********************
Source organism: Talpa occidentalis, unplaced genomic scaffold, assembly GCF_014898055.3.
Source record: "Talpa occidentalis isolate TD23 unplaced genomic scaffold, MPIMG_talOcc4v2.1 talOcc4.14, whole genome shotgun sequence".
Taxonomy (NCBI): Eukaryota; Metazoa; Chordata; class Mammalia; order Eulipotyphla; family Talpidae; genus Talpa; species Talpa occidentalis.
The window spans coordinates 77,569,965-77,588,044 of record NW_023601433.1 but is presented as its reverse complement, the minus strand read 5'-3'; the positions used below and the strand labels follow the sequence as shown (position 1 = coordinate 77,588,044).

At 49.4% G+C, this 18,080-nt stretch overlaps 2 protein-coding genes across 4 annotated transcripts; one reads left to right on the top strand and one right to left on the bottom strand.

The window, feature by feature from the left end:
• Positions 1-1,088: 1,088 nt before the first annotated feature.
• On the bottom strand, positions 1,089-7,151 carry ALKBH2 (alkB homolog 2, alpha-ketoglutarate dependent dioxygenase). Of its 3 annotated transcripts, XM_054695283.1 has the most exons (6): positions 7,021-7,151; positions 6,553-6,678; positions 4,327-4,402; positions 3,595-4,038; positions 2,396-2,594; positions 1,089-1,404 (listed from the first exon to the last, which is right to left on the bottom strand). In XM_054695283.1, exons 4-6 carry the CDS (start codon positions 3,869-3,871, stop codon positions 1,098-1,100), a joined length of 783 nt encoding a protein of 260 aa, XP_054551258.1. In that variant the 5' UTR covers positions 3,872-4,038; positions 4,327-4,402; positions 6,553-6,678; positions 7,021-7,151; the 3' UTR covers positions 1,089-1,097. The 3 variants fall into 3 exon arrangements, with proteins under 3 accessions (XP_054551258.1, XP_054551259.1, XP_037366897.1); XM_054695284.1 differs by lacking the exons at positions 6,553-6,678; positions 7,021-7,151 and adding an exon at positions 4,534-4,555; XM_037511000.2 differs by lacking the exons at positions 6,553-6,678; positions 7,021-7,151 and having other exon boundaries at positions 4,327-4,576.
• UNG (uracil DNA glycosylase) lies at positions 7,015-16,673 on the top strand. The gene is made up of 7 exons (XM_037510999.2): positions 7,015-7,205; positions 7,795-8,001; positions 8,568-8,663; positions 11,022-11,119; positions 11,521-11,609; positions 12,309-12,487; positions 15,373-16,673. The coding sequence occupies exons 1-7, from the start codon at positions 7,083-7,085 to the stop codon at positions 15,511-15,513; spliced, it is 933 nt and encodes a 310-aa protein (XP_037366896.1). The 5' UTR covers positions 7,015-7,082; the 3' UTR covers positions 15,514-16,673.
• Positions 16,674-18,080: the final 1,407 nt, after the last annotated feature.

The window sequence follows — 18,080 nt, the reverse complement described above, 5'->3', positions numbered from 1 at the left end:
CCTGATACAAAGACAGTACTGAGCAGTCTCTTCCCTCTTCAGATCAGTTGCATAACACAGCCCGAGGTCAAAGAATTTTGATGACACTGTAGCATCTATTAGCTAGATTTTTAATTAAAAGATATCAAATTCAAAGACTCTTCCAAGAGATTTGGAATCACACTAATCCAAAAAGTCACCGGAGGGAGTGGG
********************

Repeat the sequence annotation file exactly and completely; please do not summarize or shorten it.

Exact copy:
Source organism: Talpa occidentalis, unplaced genomic scaffold, assembly GCF_014898055.3.
Source record: "Talpa occidentalis isolate TD23 unplaced genomic scaffold, MPIMG_talOcc4v2.1 talOcc4.14, whole genome shotgun sequence".
Taxonomy (NCBI): Eukaryota; Metazoa; Chordata; class Mammalia; order Eulipotyphla; family Talpidae; genus Talpa; species Talpa occidentalis.
The window spans coordinates 77,569,965-77,588,044 of record NW_023601433.1 but is presented as its reverse complement, the minus strand read 5'-3'; the positions used below and the strand labels follow the sequence as shown (position 1 = coordinate 77,588,044).

At 49.4% G+C, this 18,080-nt stretch overlaps 2 protein-coding genes across 4 annotated transcripts; one reads left to right on the top strand and one right to left on the bottom strand.

The window, feature by feature from the left end:
• Positions 1-1,088: 1,088 nt before the first annotated feature.
• On the bottom strand, positions 1,089-7,151 carry ALKBH2 (alkB homolog 2, alpha-ketoglutarate dependent dioxygenase). Of its 3 annotated transcripts, XM_054695283.1 has the most exons (6): positions 7,021-7,151; positions 6,553-6,678; positions 4,327-4,402; positions 3,595-4,038; positions 2,396-2,594; positions 1,089-1,404 (listed from the first exon to the last, which is right to left on the bottom strand). In XM_054695283.1, exons 4-6 carry the CDS (start codon positions 3,869-3,871, stop codon positions 1,098-1,100), a joined length of 783 nt encoding a protein of 260 aa, XP_054551258.1. In that variant the 5' UTR covers positions 3,872-4,038; positions 4,327-4,402; positions 6,553-6,678; positions 7,021-7,151; the 3' UTR covers positions 1,089-1,097. The 3 variants fall into 3 exon arrangements, with proteins under 3 accessions (XP_054551258.1, XP_054551259.1, XP_037366897.1); XM_054695284.1 differs by lacking the exons at positions 6,553-6,678; positions 7,021-7,151 and adding an exon at positions 4,534-4,555; XM_037511000.2 differs by lacking the exons at positions 6,553-6,678; positions 7,021-7,151 and having other exon boundaries at positions 4,327-4,576.
• UNG (uracil DNA glycosylase) lies at positions 7,015-16,673 on the top strand. The gene is made up of 7 exons (XM_037510999.2): positions 7,015-7,205; positions 7,795-8,001; positions 8,568-8,663; positions 11,022-11,119; positions 11,521-11,609; positions 12,309-12,487; positions 15,373-16,673. The coding sequence occupies exons 1-7, from the start codon at positions 7,083-7,085 to the stop codon at positions 15,511-15,513; spliced, it is 933 nt and encodes a 310-aa protein (XP_037366896.1). The 5' UTR covers positions 7,015-7,082; the 3' UTR covers positions 15,514-16,673.
• Positions 16,674-18,080: the final 1,407 nt, after the last annotated feature.

The window sequence follows — 18,080 nt, the reverse complement described above, 5'->3', positions numbered from 1 at the left end:
CCTGATACAAAGACAGTACTGAGCAGTCTCTTCCCTCTTCAGATCAGTTGCATAACACAGCCCGAGGTCAAAGAATTTTGATGACACTGTAGCATCTATTAGCTAGATTTTTAATTAAAAGATATCAAATTCAAAGACTCTTCCAAGAGATTTGGAATCACACTAATCCAAAAAGTCACCGGAGGGAGTGGG